According to NASA, there is no need to worry; an asteroid will pass Earth without damage on Thursday night. Even so, the space agency claims the object will make one of the nearest contacts to Earth ever when it flies across the Southern Hemisphere. It’s about the size of a huge moving truck.
NASA is calling it a “very close encounter with our planet.”
NASA estimates that the asteroid, designated 2023 BU, will pass over the southern tip of South America at 7:27 p.m. ET, at an altitude of only 2,200 miles over Earth’s surface. That’s less distance than the 2,230 miles it takes to fly directly from New York City to Las Vegas.
As the close passing was being revealed by NASA, a navigation engineer at NASA’s Jet Propulsion Laboratory in Southern California named Davide Farnocchia said, “In fact, this is one of the closest approaches by a known near-Earth object ever recorded.”
Even if it did reach our planet — which scientists keep saying won’t happen — the little asteroid’s primary impact would be visual, as it would turn into a fireball in our atmosphere. Some of the material from it would probably fall as small meteorites, according to NPR.
There is very little warning for the asteroid’s arrival: This past Saturday, Gennadiy Borisov, a Crimean amateur astronomer, verified the existence of asteroid 2023 BU. Borisov is also credited with detecting many other comets and asteroids, including the first interstellar comet.
Using the Scout system, which is used to evaluate possible risks, NASA swiftly decided that 2023 BU would not impact Earth but would instead “make an extraordinarily close approach,” as described by the technology’s creator, Farnocchia.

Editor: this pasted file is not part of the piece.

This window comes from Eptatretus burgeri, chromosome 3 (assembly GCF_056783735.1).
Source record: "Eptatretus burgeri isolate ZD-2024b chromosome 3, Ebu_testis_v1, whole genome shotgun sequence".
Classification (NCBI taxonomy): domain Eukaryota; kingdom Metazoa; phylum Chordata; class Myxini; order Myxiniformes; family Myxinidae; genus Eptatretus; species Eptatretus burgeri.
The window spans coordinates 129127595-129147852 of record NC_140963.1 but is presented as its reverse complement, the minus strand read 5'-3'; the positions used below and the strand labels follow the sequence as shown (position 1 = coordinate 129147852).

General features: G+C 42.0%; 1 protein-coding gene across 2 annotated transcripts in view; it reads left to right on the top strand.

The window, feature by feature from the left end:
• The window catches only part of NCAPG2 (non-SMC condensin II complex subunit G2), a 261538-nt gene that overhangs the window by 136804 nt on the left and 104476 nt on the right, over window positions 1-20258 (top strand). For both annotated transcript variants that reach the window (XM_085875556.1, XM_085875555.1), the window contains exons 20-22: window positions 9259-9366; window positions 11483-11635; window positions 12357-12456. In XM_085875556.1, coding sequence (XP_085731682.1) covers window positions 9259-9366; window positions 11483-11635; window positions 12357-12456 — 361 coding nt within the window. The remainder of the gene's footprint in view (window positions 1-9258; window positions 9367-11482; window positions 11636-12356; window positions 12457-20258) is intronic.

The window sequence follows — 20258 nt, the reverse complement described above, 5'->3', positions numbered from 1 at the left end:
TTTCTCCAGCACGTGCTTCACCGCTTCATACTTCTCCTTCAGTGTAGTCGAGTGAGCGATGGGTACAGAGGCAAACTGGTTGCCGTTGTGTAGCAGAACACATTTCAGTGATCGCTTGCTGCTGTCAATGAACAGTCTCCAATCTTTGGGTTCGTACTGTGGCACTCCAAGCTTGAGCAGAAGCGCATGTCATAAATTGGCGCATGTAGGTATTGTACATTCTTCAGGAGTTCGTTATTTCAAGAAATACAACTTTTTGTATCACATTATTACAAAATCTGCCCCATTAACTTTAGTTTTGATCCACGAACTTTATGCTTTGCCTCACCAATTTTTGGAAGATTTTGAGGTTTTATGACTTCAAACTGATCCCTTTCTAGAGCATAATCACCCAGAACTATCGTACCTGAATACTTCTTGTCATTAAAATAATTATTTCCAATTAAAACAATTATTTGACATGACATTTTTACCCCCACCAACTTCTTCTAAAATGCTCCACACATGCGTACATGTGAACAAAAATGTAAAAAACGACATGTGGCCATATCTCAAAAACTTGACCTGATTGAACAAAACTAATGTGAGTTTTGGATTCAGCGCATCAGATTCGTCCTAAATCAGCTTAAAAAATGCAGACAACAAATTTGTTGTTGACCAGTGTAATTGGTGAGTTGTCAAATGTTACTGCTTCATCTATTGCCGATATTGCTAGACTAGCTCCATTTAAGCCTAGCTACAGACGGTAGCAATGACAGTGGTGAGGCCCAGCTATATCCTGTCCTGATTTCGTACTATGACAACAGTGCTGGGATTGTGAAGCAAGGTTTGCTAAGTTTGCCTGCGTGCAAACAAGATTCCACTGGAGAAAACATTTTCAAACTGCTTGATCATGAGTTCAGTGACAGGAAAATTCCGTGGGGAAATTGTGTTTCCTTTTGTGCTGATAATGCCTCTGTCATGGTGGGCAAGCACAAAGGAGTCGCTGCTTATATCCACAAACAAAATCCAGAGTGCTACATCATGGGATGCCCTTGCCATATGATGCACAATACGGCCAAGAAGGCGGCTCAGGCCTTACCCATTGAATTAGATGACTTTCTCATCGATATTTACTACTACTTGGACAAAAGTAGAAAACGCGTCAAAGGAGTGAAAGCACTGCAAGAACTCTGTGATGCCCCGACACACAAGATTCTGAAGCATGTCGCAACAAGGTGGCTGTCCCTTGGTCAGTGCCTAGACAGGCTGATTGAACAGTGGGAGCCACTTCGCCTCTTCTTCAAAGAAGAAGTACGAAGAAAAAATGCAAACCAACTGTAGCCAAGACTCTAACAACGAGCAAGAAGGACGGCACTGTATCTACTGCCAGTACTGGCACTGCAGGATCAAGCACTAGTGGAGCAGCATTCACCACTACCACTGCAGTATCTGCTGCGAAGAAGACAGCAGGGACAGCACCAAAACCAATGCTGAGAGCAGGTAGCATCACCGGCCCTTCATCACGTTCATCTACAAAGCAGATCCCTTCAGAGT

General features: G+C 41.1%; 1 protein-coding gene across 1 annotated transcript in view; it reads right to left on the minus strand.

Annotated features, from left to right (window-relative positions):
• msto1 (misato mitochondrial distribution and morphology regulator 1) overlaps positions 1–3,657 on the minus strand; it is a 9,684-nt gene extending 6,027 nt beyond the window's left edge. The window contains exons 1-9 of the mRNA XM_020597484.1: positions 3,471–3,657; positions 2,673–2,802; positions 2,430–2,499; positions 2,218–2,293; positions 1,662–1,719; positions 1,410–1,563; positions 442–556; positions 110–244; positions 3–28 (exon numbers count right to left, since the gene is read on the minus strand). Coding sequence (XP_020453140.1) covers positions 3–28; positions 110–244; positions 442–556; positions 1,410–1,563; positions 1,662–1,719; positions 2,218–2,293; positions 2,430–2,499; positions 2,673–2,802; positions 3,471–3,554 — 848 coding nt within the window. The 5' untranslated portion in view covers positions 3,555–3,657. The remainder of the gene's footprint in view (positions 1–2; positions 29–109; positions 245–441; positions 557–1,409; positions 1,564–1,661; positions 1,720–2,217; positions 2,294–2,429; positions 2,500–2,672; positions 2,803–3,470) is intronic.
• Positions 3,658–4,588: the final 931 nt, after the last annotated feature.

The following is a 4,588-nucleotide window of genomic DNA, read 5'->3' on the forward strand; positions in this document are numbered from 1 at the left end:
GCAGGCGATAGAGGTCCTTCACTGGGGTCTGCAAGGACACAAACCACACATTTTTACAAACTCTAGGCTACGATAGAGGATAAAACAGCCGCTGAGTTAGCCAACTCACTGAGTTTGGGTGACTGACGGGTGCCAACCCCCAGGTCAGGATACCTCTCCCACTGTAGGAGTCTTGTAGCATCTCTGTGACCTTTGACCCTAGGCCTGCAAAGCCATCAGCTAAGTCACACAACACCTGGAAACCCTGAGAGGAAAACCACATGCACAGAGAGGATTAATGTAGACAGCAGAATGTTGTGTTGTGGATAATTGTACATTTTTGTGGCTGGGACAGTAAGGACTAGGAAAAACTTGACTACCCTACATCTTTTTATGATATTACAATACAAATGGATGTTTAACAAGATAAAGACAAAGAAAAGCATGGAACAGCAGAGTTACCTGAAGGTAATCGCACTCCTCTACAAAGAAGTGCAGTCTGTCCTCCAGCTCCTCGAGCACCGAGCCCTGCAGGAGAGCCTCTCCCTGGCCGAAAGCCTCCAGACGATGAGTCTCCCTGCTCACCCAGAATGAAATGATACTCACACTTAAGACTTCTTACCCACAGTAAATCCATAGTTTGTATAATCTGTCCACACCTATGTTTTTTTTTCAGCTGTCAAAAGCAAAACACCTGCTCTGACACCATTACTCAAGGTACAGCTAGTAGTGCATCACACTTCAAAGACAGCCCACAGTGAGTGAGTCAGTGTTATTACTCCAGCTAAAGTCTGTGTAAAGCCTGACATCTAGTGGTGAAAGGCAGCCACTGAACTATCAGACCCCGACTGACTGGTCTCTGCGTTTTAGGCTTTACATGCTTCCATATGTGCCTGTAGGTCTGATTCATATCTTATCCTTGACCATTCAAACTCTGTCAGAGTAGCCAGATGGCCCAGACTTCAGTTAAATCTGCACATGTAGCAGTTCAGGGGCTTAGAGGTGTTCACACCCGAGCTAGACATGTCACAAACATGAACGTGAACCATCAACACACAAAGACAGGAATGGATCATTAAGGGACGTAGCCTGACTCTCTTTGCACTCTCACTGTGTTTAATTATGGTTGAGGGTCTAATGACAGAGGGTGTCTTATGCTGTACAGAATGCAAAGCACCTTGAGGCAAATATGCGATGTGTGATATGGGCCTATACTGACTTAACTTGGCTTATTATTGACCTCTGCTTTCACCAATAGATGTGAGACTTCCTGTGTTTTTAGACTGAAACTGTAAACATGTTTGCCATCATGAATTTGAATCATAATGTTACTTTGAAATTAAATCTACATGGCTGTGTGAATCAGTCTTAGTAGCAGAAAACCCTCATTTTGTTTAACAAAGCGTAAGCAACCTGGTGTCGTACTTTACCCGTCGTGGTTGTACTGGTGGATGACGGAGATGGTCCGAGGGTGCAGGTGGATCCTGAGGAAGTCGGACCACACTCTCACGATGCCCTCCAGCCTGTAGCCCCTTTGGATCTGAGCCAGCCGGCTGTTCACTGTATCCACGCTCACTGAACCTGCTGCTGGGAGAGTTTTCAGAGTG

Learning of the impending encounter coincides with NASA’s increased focus on planetary defense, which includes the monitoring and study of potential impactors. Even a backup plan to smash an asteroid was tried last year in case it’s ever needed to deflect anything off of Earth’s path.
Many other close-passing asteroids have made news in recent years, including one that was “the size of two Rose Bowl stadiums,” but 2023 BU is significantly smaller than any of them. Unlike some of those earlier objects, however, which remained millions of miles from Earth, this asteroid will soon pass within a few thousand.
During its near approach to Earth, the asteroid will come within ten times closer to the surface than the high-orbiting geosynchronous satellites.
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